"Soft" engineered structures were constructed along the canal to increase site-wide resilience to climate change hazards such as inundation and soil erosion. Gabions were installed at certain locations of the canal bed to stabilize banks where emergent plants and willow were planted. Along the plantings, coir logs (made of flexible, biodegradable coconut husk fiber) were emplaced for additional erosion protection. Over time, the gabions additionally filled with silt serving as a substrate for growing submergent vegetation.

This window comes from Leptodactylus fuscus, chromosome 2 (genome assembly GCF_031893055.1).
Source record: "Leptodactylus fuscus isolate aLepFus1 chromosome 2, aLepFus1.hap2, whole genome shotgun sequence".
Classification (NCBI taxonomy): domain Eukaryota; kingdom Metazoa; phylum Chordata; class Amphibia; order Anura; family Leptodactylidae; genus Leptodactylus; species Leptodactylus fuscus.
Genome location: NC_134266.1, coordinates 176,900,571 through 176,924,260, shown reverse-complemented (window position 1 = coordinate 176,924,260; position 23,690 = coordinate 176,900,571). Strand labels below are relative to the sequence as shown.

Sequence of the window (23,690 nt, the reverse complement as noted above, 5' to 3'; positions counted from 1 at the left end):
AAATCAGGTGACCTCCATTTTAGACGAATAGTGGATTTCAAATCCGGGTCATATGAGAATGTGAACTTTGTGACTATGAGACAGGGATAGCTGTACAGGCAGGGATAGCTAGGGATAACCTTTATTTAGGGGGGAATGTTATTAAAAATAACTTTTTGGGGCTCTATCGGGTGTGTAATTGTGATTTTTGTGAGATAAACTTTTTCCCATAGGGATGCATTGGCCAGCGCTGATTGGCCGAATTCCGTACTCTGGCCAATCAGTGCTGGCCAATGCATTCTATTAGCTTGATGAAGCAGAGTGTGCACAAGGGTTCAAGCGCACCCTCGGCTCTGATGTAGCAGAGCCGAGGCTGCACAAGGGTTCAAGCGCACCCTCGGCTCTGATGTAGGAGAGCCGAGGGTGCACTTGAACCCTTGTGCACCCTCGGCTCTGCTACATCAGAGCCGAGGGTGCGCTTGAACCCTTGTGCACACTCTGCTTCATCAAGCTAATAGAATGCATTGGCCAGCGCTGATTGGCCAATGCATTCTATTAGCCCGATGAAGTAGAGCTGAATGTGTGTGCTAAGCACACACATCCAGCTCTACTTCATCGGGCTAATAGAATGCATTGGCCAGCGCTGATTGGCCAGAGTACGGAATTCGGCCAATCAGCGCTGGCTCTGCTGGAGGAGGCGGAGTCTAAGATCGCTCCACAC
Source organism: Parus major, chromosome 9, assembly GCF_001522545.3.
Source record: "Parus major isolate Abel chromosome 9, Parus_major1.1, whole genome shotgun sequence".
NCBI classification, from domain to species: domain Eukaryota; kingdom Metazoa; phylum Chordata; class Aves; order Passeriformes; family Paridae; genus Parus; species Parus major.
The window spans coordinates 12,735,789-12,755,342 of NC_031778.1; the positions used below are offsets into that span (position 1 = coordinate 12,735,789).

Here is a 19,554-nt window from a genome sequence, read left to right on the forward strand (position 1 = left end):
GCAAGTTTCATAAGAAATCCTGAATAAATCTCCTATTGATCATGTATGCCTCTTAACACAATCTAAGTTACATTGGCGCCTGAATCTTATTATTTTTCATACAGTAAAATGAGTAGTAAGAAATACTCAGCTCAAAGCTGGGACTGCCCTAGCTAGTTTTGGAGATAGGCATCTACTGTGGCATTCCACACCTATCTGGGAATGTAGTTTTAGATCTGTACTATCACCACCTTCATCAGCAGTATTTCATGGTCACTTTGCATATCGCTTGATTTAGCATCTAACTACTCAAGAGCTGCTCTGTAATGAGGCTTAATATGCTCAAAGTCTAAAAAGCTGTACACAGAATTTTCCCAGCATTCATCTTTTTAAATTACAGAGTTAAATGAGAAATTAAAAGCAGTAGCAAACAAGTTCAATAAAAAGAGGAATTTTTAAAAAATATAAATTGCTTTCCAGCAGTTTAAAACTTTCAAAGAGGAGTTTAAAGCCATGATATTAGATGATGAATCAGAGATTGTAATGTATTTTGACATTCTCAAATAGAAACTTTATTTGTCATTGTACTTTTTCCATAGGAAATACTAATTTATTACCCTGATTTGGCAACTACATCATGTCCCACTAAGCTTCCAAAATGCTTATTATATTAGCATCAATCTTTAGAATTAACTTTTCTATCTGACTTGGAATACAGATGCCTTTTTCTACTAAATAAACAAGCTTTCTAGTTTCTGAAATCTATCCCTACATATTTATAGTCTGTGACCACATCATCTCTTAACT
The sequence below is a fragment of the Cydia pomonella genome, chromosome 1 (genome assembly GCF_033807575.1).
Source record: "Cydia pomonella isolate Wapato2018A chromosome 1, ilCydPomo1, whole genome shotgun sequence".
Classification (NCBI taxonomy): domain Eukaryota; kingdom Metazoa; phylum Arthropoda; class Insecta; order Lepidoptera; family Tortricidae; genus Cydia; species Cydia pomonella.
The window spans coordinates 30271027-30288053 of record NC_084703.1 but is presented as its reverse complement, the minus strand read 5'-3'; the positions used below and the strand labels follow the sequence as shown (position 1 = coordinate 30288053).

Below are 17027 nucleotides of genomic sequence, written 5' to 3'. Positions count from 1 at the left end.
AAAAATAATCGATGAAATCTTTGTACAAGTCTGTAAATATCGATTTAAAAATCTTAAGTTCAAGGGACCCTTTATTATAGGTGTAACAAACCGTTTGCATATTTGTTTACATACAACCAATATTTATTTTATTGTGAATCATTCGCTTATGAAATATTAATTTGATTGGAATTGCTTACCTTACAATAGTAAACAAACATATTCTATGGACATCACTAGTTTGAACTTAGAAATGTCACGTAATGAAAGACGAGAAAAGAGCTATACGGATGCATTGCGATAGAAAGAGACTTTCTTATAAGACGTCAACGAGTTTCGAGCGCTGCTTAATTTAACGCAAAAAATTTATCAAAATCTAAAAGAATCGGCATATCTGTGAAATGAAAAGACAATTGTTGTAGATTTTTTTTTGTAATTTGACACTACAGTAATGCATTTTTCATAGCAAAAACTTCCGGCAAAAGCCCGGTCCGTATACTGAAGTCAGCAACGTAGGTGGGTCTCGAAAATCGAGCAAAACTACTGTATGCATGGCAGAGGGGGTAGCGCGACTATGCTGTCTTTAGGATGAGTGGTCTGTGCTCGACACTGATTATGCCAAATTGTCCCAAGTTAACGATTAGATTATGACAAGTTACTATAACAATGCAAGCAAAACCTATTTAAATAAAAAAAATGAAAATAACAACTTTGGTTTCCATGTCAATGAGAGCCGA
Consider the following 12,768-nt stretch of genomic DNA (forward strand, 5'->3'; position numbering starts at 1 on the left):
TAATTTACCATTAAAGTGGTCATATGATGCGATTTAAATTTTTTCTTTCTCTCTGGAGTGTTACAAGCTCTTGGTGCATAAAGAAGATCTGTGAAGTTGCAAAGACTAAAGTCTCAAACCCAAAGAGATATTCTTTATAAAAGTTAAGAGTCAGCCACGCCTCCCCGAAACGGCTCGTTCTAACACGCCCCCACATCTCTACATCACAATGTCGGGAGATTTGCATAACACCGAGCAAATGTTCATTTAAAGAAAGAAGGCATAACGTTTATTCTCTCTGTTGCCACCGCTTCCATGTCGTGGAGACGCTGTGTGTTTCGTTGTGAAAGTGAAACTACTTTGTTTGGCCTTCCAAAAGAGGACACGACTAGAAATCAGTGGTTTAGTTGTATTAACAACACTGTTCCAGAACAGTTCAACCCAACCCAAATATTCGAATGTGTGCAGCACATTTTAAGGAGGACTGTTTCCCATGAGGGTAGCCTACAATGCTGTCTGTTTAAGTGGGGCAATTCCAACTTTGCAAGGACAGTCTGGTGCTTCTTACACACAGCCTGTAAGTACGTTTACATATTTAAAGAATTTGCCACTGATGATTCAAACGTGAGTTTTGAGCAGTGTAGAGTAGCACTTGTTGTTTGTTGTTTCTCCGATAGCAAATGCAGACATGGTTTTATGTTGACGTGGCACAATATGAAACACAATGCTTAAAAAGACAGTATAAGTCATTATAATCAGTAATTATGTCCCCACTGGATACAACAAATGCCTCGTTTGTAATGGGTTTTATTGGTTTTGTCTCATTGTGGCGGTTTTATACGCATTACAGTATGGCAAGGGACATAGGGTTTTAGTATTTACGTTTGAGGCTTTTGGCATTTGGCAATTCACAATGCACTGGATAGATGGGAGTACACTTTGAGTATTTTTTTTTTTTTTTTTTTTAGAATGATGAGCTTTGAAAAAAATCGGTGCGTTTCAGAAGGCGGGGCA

A weir (Figure 2) was constructed at the canal's outlet to Lake Champlain to maintain wetland water levels and prevent erosion of the cap due to storms as well as potential failure in a resident beaver dam. The weir was designed to maintain a minimum water depth of 96 feet, thereby protecting the emplaced subaqueous cap from scour, wave action and erosion. The weir also was designed to mirror the site's natural contours and withstand worst-case ice forces and 100-year (magnitude 4.0) earthquakes. Other design aspects included incorporation of removable stop logs and a six-foot-wide sluice intended to accommodate long-term variation in the canal stage elevation and to improve wetlands hydrology, optimize onsite wetlands functions, and improve access conditions for cap maintenance activities. The weir also was designed to accommodate the existing local infrastructure, which includes railroad tracks and a municipal bike path.